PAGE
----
TROEDYRHIW. LLoybs BANK.—A branch of this old- established Bank has been opened at Bridge- street, Troedyrhiw. The hours of business are from 11 a.m. to 2 p.m. on Mondays and Fridays* M29 OBITUARY.—We have to record the death ol Mrs. Ann Herbert, who was born in the place, and after her marriage, which event took placs half a century ago, she resided at the Old Harp, and continued there until her death. Her hus- band, Mr. Isaac Herbert, predeceased her a short while ago. On Saturday sho was buried at Saron Cemetery- The Rev. D. E. Davies, Mount Zion, officiated at the house and grave- side, assisted by the Rev J. W Price, Saron, and Rev. A. G Jones, Tabernacle. SUPPER AND CONCERT. — At the Fox and Hounds, the headquarters of the Stars A.F.C., a supper and concert took place on Monday evening. A large company of football enthu- siasts attended, and after the tables had been cleared Mr. C. B. Jones presided. Solos were rendered by Messrs. Ben Williams, E. Evans, D. Jones, and E. Beach. Mr. Hart, of Cardiff, presented medals to the Stars to commemorate their winning of the cup offered by the S. W. Junior Association. Mr. Hart oongxatulated the players, and urged them to continue. Mr. Harry Williams, president of the League and president of the South Wake Association, watf also present.
Father Bernard Vaughan has left for North Wales for a short rest. Ccpimissioner Avory, K.C., was presented with white gloves at Norwich Assizes on Mon- day. there being a blank calendar. A new line of railway has been opened b7, the L. and N.W.R. Co between Gaerwen tion and ftfd Whaff Bjiy, Anglesey,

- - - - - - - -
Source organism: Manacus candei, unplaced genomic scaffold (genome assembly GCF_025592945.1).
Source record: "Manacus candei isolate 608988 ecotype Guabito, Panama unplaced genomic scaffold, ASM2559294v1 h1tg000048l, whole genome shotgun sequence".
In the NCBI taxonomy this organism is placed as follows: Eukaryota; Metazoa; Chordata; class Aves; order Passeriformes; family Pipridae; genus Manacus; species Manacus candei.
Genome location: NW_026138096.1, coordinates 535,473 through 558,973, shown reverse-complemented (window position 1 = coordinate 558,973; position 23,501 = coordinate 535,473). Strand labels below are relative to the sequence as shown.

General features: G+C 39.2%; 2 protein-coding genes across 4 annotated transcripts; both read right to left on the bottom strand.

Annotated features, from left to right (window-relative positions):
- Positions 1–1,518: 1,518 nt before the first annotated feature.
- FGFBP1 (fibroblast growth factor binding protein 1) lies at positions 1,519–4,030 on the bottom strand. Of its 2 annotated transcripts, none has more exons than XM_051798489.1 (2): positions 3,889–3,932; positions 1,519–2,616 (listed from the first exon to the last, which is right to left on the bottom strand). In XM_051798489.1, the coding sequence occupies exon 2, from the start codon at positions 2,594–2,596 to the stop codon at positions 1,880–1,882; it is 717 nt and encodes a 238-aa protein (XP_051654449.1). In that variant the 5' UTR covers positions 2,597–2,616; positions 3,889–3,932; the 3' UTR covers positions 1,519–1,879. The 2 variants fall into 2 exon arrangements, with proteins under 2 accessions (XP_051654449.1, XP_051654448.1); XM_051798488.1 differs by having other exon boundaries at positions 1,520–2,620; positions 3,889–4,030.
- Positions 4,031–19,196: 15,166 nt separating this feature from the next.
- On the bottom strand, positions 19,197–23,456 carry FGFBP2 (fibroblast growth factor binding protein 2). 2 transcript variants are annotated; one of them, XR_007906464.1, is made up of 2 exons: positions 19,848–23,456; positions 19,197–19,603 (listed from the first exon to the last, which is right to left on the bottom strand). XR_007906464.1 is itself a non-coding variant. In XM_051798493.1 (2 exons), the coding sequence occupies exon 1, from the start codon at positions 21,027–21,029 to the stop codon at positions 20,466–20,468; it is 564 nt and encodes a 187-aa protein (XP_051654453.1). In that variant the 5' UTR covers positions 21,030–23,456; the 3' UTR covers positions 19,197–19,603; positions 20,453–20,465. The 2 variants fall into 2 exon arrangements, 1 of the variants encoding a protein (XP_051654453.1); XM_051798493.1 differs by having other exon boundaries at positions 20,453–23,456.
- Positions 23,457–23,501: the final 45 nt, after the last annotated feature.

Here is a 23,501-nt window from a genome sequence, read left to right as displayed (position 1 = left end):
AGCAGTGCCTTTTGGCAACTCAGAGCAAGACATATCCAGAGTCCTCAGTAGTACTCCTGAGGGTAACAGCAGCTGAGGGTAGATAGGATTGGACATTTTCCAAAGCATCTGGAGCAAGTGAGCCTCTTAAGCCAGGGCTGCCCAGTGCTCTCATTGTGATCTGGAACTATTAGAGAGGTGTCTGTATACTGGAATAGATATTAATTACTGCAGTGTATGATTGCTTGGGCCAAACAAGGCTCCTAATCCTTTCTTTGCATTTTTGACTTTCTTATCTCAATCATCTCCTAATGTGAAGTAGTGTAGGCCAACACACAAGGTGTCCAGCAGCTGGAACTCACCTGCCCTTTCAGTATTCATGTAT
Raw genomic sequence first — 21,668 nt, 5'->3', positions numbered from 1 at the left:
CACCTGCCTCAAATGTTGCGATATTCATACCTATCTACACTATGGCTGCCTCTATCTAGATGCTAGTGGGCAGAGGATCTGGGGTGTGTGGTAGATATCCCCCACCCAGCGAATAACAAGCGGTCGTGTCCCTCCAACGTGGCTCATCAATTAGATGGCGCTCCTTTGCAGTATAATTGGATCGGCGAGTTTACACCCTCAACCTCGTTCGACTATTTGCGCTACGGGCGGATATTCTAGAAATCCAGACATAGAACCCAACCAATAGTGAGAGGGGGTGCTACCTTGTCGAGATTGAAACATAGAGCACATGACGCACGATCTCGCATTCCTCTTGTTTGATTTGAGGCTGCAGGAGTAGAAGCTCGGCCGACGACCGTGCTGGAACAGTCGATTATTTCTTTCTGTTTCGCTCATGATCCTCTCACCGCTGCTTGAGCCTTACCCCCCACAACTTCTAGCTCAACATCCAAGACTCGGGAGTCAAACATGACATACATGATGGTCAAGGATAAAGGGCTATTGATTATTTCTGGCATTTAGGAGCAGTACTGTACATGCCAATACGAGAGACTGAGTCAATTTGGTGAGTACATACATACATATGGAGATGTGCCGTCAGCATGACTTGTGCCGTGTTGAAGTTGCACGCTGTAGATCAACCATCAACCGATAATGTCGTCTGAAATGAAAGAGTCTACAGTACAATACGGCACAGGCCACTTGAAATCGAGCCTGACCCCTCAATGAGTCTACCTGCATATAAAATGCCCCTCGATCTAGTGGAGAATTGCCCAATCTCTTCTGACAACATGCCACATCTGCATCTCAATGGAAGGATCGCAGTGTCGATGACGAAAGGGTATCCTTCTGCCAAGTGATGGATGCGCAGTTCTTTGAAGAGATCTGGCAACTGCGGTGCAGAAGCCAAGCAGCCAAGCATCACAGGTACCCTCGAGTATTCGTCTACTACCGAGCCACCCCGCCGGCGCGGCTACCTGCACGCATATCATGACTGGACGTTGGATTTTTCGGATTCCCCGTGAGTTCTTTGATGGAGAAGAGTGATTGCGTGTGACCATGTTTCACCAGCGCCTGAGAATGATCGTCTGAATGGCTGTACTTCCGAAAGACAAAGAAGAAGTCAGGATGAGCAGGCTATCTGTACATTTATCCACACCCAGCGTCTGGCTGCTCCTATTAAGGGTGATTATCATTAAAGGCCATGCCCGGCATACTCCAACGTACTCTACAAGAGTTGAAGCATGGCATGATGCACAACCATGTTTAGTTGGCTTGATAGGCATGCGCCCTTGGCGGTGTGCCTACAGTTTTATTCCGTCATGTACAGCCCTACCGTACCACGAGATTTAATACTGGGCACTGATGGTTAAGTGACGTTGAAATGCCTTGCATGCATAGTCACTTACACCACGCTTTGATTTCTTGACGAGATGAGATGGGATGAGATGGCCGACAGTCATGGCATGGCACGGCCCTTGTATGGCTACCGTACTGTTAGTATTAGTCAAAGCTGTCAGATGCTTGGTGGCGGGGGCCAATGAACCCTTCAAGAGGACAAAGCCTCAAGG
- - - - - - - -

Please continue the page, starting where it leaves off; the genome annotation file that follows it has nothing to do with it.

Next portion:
THEATRE Mife ROYAL, MERTHYR. Lesees THE SOUTH WALES ENTERTAINMENTS Co. MONDAY, MAY 31st, and during the Week, And MATINEE WHIT-MONDAY. Miss IDA MOLESWORTH & Mr. MARK BLOW'S COMPANY, including MIAA AGNES VERITY and Mr. JOSEPH MILLANE, In New Domestic Drama of Great Heart Interest, 9% n p The Luck of Roaring Camp. A Gold Mining Camp in Western America, made famous by BRET HARTE. SPECIAL ATTRACTION! FRIDAY NIGHT ONLY, THE CELEBRATED FRANCO BRITISH PLAY- UNDER TWO FLAGS, By OUIDA. floors Open 7.15. Commence 7 45. Circle, 2s. Stalls, Is. 6d. Pit, I s., Gallery, 6d. PENYDARREN PARK, & MERTHYR TYDFIL WHIT-MONDAY, TUESDAY and WEDNESDAY, May 31st, June 1st and 2nd, 1909. THE FIRST ANNUAL MONSTRE FETE AND GALA, SPORTS AND HORSE SHOW The following Artistes have been engaged at great expense: I DON PEDRO, The Modern Biondin, THE ALEXANDRE TRIO-The sensational Flying Trapeze Act. Lieut. CHARD'S DOG CIRCUS. Prof. MANLEYS ROYAL PUNCH & JUDY. The CARLSENS. The MEZZETTiS. The RICHARD S TRIO COMEDY ACROBATS. The THREE CYCLING CYCLISTS. The AMIO TRIO. Whit Monday & Tuesday-PROFESSIONAL ATHLETIC SPORTS Including a £50 Sprint open to the World. Galloway and Trotting Events- Nearly 9200 in Cash Prizes. Whit-Wednesday-HORSE SHOW E200in Cash Prizes and Championship Classes. Single and Double Harness. Riding and Jumping Classes. Gallaway and Trotting Events. The following celebrated Bands have been engaged—Whit-Monrlay, The Battalion Band of the Breck- nock Territorial Reet., Conductor, Mr. K Cunnington Whit-Tuesday, Aberdare Town Prize Band, Conductor Mr. J. Manley; Whit-Wednesday, Cyfarthfa and Merthyr Municipal Band, Conductor, Mr. George Livsey also an Orchestral Band. A Grand Display of Fireworks by Messrs. W. & J. Wilder, will conclude each evening. ADMISSION, I s. For particulars of cheap excursions see Railway Company's Bills. Gates open at 11. Commence at 12. Schedules and Entry Forms now ready. Tenders invited for Refreshment Tents, Sweet and Fruit Stalls, etc. For spaces apply ISRAEL PRICE, Secretary, Temperance Hall, Merthyr. Look out for DRILL HALL ATTRACTIONS. Entries close for Sports and Horse Show MONDAY, MAY 24th. The New Park, Pontypool. ,1JHIT MONDAY & TUESDAY, May 31st & June 1st, 1909. Monstre FETE. Cn \if Ann I DirnniQU Great Continental Aerial Cyclist and High Diver. The most LU W AnU J« fiuU U Ion, Sensational Act of its kind in the World. Marvffious Kauffman Troupe ch,?L„E Lady Cyclists,6 l[n„NmTebSa,,?Sn&fK8lr in his SensatioDal Performaii BRIN,N, entitled ce, Pasti mes on a Battleship. GRAND BALLOON ASCENT n&ggSFg™ CAPTAIN SPENCER. HERR PONCHERY and LA BELLE ROSE, Monarchs of the High Wire. WOOLFORD'S CIRCUS, with their Wonderful Performing Ponies, Dogs, and Donkeys. The BOB HANLON TROUPE, in their Graceful Performance on the Aerial Bars. The CHANDON TRIO, Aerial Slack Rope and Teeth Performers. CAPALDl BROTHERS, Laughable, Comical, Musical Clowns. < The LES VALDOS. the Great Eccentric Comedy Knockabouts. The BROTHERS MARLANDS, with their world-renowned Punch and Judy, and Dog Toby. fE OLD ENGLISH FAIR, comprising Round-abouts, Cokernut Shies, Up-to-Date Cinematograph Show, &c., by arrangement with Mr. Marshall Hill, Bristol. Amateur ATHLETIC SPORTS, Donkey and Sack Races. Over :650 in Prizes. Horse Competitions, Whit-Tuesday, £ 150 in Prizes anLft1HQrrs^n1,tehTIhou^.for DISPLAY OF FIREWORKS. WHIT-MONDAY-SPORTS, t20 Yards Flat Handicap (Open) Prizes Value LS 5 0 620 Yards .oo 5 5 0 (40 3^ttxds *• ••• 11 550 220 Yards Boys' Flat Handicap (open to Boys within a radius of 3 Miles) „ 10 0 Half-Mile Flat lie-disi|> (Open) .oo 5 0 0 One Mile Walking Race (Open) .oo „ 4 4 0 Sack Race (Open to Boys under 14 years of age) „ 0 15 0 Must be 4 Starters, Runners to find their own Saks. Entrance Fee, 6d. Donkey Race (Open). No Entrance Fee. 1 0 0 Also Second and Third Prizes. 1 9 QUARTER MILE AND ONE MILE I SOUTH WALES £ f Amateur Cycling Championships i CARSNARTHEN PARK I ON WHIT-MONDAY. I • f i ]! CAPTIVE BALLOON ASCENTS during the Afternoon. CYCLE AND FOOT RACE8. f < 'I AERIAN & OSTARA, Flying Trapeze Performers. jj II 3 HODGINIS 3, Gymnastic Wonders. 1) • RIGHT-AWAY BALLOON ^and* Thrilling^' Parachute Descent. • _—— j f. Secretary-J. C. H. PORTNELL, Carmarthen. i I SWANSEA HORSE SHOW IN VICTORIA PARK, Thuvsday( July 1st, 1909. SHOW OPEN at 11 o'clock. ADMISSION ONE SHILLING. Carriages and Motor Cars 51-; each occupant 1 extra, driver excepted. IN PRIZES. 260 IN PRIZES. OPEN AND LOCAL CLASSES for Hackneys, Harness, Tandem, Trotting, Jumping, Tradesmen's Classes, and Cart Horses. SWANSEA POLICE and COUNTY COUNCIL BAND in attendance. rhean Tickets from Stations on the Great Western, London & Western, Midland, and Rhondda and Swansea Bay Railways. See Railway Co.'s Bills. Electric Trams from all Stations to Show Grounds. Eutries close June 17th Schedules to be had of Secretary, FRET). J. PARKER, Plymouth-street. Swansea. ATTRACTIVE PROCRAMME. BIC ENTRIES. DOWLAIS EISTEDDFOD WHIT MONDAY, MAY 31st, 1909. MALE VOICE CHOIR, £45. CONGREGATIONAL, j325. JUVENILE CHOIR, £10. CHOIR 22. OVER goicoals IN PRIZES. Penillion Sieging-B2 2s. All Vocal Solos £2 2s. Pianoforte & Violin Solos £ 2 2s. Ambulance Com- petitions £ 3 3s. Timbering £ 310s. Programmes and Order of Day 2d., Post Free, of Gen. Sec. Mr. D. Reee, Ormonde House, Dowlais. BEDLINOG EISTEDDFOD ON —— Whit Tuesday, June 1st, 1909. GOOD PROSPECTS FOR A SUCCESSFUL GATHERING. niwli Entries Ir most of the compotitigns. NOTE XJtlE DAX £ ECrLW Y8fTjAIV SPORTS, SATURDAY, JUNE 26th, 1909. TROTTING FOOT-EVENTS AMBULANCE ok TIMBERING COMPETITIONS. for particulars see Posters. Secretary: 25, Tridwr-road, Abertridwr LLANDILO. A GRAND EISTEDDFOD EISTEDDFOD Will be held on the Renowned PENLAN PARK (One of the most delightful Resorts in Wales) on MONDAY, JULY 5th, 1909 Programmes and full particulars from the Secretary- C. G. PHILLIPS. PONTLOTTYN FOURTH ANNUAL Chair "EISTEDDFOD MONDAY, JULY 19th, 1909. MIXRD CHOIBS, "Efe a ddaw" (T. Price), 220, and Baton to successful Conductor, 10/6 to each unsuccessful Conductor. MALE VOICFS, "Valiant Warriors," 1st Prize £ 10, 2nd Prize L5. CHAMPION SOLO, Awake and Arise" (Eleen Dene), handsome Sit "M Cup value E2 2s. Competitions for Ladies' and Juvenile Choirs, Solos, Recitations, Essays, &c., prize 21 Is. each. Pryddest, Y Wawr" Prize JB2 2s. and Chair. Ambulancc, Musical Drill, &c. Full particulars in Programmes, Id. (post lid.), from Secretaries, JOHN EVANS, Dresden House, Pontlottyn. DAVID W. JONES, School House, Pontlottyn. SENGHENYDD Chair EISTEDDFOD SH"IR«BeB 29th, 1909. MALE VOICE — "Destruction of Gaza" (L. de Rille), L15 MIXED CHOIR — Ar lan Iorddonon ddofn" (Gabriel), £ 10. JuvEnLE CHO, it-" Sweet and Low" (Barnby), £5. BRASS BAND—"Gems of illozart" (Wright and Round), L16. CHAMPION SOLO—Open, £ 3 33. And various other Competitions. ISAAC THOMAS, Secretary, OAKFIELD. SENGHENYDD. National Pageant of Wales. At the request of the Pageant Committee I have roucb pleasure in convening: a MKETING to V held at the Memorial Hall, Aberdare, on Thursday, June 3rd, 1909, at 7.30 p.m. to hear an address by OWEN RHOSCOMYL, the Historian of the Pageant, on the objects and value of the Pageant from a historical tandpoint. This will be a rare treat. Owen Rhosoomyl being an acknowledged authority on the history cf the Principality. Admission Free. All are invited. WILLIAM THOMAS. High Constable of Miskin Bigher. NATIONAL PAGEANT OF WALES. CARDIFF, JULY 26 to AUGUST 7,1909. Performances—July 26-31, at 2.30 p.m. „ August 2—7, at 7.30 p.m. Two Performances Saturdays and Bank Holiday. RHWYSG HANES CYMRU! THRILLING EPISODES!! HISTORIC COSTUMES! GREAT NATIONAL SPECTACLE! Storming of the Castle by 200 Distinguished Footballers, including all the Great Welsh Internationals. Magnificent Fireworks Displays. Booking Office Now Open. Reserved Seats-2/6, 5/ 7/6, and 10/6. Ordinary Admission Is. A. W. SWASH, Hon. Sec., Pageant House, Cardiff. SEASON 1909. "TROTTING RAILWAY 2nd," A Dark Bay Cob, 14-hands 1-in,, 5 years old, WILL SERVE A LIMITED NUMBER OF MARES at the ANTELOPE HOTEL DOWLAIS. Terms Moderate. SACKFUL OF RATS. MR. OARLETON, Chemist, Larne, writes A cus- tomer got a sackful of Rats after using RODINE RAT POISON. Slaughters millions. No. escape. Ex- termination sure. Prices—6d., Is., 2s., 3s., 5s. Post 2d.-T. HARLEY, Chemist, Perth. Agent: T. JENKINS, Chemist, Pontmorlais, Merthyr. FRANK JELLEYMAN, TUNING EXPERT. The Arcade, MERTHYR. JE». JEWELLER, Pontmorlais, Merthyr. GITEAT Sale of Jewellery Entire Stock must be Cleared at Once, and will be SOLD at Ureatly Reduced Prices. GIVING-UP BUSINESS! COME AND VIEW WINDOWS, AND COMPARE PRICES WITH OTHjSJIS. IGOMMTUBHSI a HgCiSTEHC-P Eg^ vg Em Facsimile oj One-Ounce Packet. Archer's Golden Returns I Th. Perfection of Pipe TobacOO. 8"u, u"71IT. 1 PARK BAPTIST CHURCH, THE WALK, MERTHYR. PJUACIIER NEXT SCKDAT— REV. J. DAVIES, Carmel, Cefn. Services at 11 a.m. and G p.m. Spiritualist Council of Wales opened permanently at TREVETHICK HALL, MERTHYR, SUNDAY NEXT, MAY 30tb, 1909. Afternoon 3 and Evening 6.30. Mr. E. G. SAD-LE-,R :(tar-diff), Mrs. NIEL (Barry), Clairvoyant. MONDAY, AT 8 O'CLOCK, TREVETHICK HALL, Mrs. NIEL (Barry). NOW OPEN, 50, GLEBELAND STREET (next door to "Express*" Office), a High-grade CONFECTIONERY ESTABLISHMENT. Five London and other awards for Confectionerv. HOME-MADE CHOCOLATE. Agent for Tobler's famous Swiss Milk Chocolate. CATERING DONE. ESTIMATES GIVEN. I Nat. Telephone. ADAMS & BELLHAM, 50, Glebeland Street, Merthyr. Merthyr Spiritualist Society, ABERMORLAIS SCHOOLS, WHIT-SUNDAY, Mr. WALTER HOWELL, Birmingham, will occupy the Platform at 11 o'clock and 6.30. SUBJECTS: i "Prove all things and hold fast to that which is good." The Spiritual World and where to find it." J. W. RICHARDS, I Hon. See.